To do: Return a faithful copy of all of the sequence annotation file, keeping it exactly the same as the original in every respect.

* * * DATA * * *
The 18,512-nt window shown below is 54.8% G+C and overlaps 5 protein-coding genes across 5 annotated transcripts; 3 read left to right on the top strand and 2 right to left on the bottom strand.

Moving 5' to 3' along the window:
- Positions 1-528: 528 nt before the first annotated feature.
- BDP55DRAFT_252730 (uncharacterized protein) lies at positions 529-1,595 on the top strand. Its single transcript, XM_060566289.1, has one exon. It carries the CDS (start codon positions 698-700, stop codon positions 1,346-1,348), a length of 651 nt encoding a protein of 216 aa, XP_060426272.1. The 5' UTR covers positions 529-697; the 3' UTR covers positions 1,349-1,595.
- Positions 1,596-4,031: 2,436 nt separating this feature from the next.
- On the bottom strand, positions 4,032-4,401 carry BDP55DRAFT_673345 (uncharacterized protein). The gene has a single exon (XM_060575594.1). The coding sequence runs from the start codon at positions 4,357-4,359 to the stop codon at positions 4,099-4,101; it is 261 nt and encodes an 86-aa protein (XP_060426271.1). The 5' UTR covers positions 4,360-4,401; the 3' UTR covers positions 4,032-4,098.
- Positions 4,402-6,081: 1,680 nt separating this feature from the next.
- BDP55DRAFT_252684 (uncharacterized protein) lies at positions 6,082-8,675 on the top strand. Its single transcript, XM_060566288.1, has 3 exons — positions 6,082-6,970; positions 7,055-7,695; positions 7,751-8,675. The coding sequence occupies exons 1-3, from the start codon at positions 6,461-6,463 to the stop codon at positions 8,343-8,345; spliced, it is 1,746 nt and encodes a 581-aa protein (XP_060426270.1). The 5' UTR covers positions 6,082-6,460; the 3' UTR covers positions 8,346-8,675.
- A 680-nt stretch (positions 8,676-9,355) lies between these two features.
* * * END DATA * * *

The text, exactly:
The 18,512-nt window shown below is 54.8% G+C and overlaps 5 protein-coding genes across 5 annotated transcripts; 3 read left to right on the top strand and 2 right to left on the bottom strand.

Moving 5' to 3' along the window:
- Positions 1-528: 528 nt before the first annotated feature.
- BDP55DRAFT_252730 (uncharacterized protein) lies at positions 529-1,595 on the top strand. Its single transcript, XM_060566289.1, has one exon. It carries the CDS (start codon positions 698-700, stop codon positions 1,346-1,348), a length of 651 nt encoding a protein of 216 aa, XP_060426272.1. The 5' UTR covers positions 529-697; the 3' UTR covers positions 1,349-1,595.
- Positions 1,596-4,031: 2,436 nt separating this feature from the next.
- On the bottom strand, positions 4,032-4,401 carry BDP55DRAFT_673345 (uncharacterized protein). The gene has a single exon (XM_060575594.1). The coding sequence runs from the start codon at positions 4,357-4,359 to the stop codon at positions 4,099-4,101; it is 261 nt and encodes an 86-aa protein (XP_060426271.1). The 5' UTR covers positions 4,360-4,401; the 3' UTR covers positions 4,032-4,098.
- Positions 4,402-6,081: 1,680 nt separating this feature from the next.
- BDP55DRAFT_252684 (uncharacterized protein) lies at positions 6,082-8,675 on the top strand. Its single transcript, XM_060566288.1, has 3 exons — positions 6,082-6,970; positions 7,055-7,695; positions 7,751-8,675. The coding sequence occupies exons 1-3, from the start codon at positions 6,461-6,463 to the stop codon at positions 8,343-8,345; spliced, it is 1,746 nt and encodes a 581-aa protein (XP_060426270.1). The 5' UTR covers positions 6,082-6,460; the 3' UTR covers positions 8,346-8,675.
- A 680-nt stretch (positions 8,676-9,355) lies between these two features.